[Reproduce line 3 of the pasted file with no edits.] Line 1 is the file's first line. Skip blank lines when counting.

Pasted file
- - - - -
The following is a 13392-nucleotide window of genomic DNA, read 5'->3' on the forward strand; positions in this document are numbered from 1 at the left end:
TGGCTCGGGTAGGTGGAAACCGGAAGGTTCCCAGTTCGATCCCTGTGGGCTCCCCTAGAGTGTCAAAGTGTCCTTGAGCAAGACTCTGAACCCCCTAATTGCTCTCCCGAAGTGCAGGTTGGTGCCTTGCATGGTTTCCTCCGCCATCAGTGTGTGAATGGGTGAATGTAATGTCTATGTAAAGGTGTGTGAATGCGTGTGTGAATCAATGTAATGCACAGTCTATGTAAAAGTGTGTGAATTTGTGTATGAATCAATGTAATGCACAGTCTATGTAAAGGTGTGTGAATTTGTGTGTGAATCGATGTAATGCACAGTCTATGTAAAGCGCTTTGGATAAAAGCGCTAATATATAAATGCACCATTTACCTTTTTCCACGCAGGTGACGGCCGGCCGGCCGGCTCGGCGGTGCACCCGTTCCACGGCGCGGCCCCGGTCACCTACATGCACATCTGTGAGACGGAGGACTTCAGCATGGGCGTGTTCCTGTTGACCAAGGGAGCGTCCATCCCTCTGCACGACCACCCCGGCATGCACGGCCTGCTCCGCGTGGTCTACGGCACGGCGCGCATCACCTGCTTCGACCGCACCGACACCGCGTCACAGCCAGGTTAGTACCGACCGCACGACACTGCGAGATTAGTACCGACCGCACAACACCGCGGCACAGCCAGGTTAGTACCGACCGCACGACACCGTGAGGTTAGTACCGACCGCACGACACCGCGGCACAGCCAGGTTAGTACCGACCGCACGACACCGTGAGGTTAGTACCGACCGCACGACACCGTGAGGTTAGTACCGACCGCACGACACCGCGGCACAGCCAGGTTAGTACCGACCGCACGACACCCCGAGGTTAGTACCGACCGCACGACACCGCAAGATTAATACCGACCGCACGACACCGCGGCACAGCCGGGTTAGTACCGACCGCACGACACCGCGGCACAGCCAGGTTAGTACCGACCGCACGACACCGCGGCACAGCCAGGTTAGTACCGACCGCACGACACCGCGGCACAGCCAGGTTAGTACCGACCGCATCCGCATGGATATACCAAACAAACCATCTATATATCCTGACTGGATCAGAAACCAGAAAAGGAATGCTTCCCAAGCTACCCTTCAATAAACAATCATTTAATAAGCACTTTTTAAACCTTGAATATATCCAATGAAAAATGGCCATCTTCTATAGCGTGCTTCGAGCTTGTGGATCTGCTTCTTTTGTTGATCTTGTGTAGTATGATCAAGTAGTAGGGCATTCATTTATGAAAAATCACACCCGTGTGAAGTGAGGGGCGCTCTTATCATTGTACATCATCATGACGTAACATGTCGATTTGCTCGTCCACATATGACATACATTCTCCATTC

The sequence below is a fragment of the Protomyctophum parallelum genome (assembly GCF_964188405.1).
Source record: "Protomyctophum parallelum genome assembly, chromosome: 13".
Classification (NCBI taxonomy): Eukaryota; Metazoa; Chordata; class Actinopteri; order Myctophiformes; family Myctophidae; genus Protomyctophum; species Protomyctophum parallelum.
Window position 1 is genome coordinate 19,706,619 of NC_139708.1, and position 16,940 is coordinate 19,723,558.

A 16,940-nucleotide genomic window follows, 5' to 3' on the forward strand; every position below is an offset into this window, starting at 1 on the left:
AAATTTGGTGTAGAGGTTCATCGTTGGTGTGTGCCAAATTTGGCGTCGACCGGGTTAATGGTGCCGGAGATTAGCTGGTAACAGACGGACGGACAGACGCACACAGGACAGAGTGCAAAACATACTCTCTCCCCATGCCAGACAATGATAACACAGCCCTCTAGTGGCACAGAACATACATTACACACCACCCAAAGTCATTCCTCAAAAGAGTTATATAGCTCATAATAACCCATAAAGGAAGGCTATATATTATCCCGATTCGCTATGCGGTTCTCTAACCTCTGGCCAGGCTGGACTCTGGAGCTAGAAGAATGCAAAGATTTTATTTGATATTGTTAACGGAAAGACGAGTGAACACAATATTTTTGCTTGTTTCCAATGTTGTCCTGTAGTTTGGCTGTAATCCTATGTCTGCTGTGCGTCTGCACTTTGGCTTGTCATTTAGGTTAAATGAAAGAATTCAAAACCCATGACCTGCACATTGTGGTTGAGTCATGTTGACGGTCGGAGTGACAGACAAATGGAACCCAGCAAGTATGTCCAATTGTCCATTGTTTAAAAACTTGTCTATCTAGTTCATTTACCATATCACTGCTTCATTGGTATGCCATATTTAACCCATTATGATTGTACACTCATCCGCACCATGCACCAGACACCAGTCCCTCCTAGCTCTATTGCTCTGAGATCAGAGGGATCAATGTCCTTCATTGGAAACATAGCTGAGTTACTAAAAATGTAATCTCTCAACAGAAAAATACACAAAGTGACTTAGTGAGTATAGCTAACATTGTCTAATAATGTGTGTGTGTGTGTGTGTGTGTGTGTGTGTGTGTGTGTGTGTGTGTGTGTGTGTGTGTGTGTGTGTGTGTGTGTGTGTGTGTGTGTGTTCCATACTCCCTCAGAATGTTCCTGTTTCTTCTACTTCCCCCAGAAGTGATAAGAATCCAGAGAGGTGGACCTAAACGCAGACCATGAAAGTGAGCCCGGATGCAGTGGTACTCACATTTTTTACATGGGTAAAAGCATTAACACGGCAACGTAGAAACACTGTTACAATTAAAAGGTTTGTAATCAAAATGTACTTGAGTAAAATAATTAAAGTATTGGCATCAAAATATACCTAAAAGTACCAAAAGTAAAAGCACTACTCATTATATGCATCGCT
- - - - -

The sequence below is a fragment of the Protomyctophum parallelum genome (assembly GCF_964188405.1).